- 1987 – Lawrence Kohlberg, American psychologist and academic (b. 1927).
Lawrence Kohlberg (25 October 1927 to 19 January 1987) was an American psychologist best known for his theory of stages of moral development.
He served as a professor in the Psychology Department at the University of Chicago and at the Graduate School of Education at Harvard University. Even though it was considered unusual in his era, he decided to study the topic of moral judgment, extending Jean Piaget’s account of children’s moral development from twenty-five years earlier. In fact, it took Kohlberg five years before he was able to publish an article based on his views. Kohlberg’s work reflected and extended not only Piaget’s findings but also the theories of philosophers George Herbert Mead and James Mark Baldwin. At the same time he was creating a new field within psychology: “moral development”.
In an empirical study using six criteria, such as citations and recognition, Kohlberg was found to be the 30th most eminent psychologist of the 20th century.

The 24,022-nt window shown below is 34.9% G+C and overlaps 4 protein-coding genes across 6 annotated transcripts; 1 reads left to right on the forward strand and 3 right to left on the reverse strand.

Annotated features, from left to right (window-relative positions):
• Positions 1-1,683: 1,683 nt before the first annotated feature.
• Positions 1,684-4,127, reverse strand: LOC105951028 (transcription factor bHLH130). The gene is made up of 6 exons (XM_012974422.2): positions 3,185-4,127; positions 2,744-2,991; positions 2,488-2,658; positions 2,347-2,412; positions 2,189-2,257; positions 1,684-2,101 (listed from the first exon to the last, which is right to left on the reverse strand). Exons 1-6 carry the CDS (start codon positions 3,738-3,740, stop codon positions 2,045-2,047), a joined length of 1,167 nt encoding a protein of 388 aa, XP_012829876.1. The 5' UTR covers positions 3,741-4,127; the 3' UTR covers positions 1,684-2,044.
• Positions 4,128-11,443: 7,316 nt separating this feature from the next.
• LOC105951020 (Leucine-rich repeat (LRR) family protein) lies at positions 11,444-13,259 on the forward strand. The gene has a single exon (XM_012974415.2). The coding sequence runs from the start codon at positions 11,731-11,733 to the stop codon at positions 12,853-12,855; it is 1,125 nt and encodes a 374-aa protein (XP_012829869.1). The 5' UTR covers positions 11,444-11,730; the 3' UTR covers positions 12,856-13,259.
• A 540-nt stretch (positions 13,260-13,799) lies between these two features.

Kohlberg’s first academic appointment was at Yale University, as an assistant professor of psychology, 1958-1961. In 1955 while beginning his dissertation, he had married Lucille Stigberg, and the couple had two sons, David and Steven. Kohlberg spent a year at the Centre for Advanced Study in the Behavioural Sciences, in Palo Alto, California, 1961-1962, and then joined the Psychology Department of the University of Chicago as assistant, then associate professor of psychology and human development, 1962-1967. He held a visiting appointment at the Harvard Graduate School of Education, 1967-1968, and then was appointed Professor of Education and Social Psychology there, beginning 1968, where he remained until his death.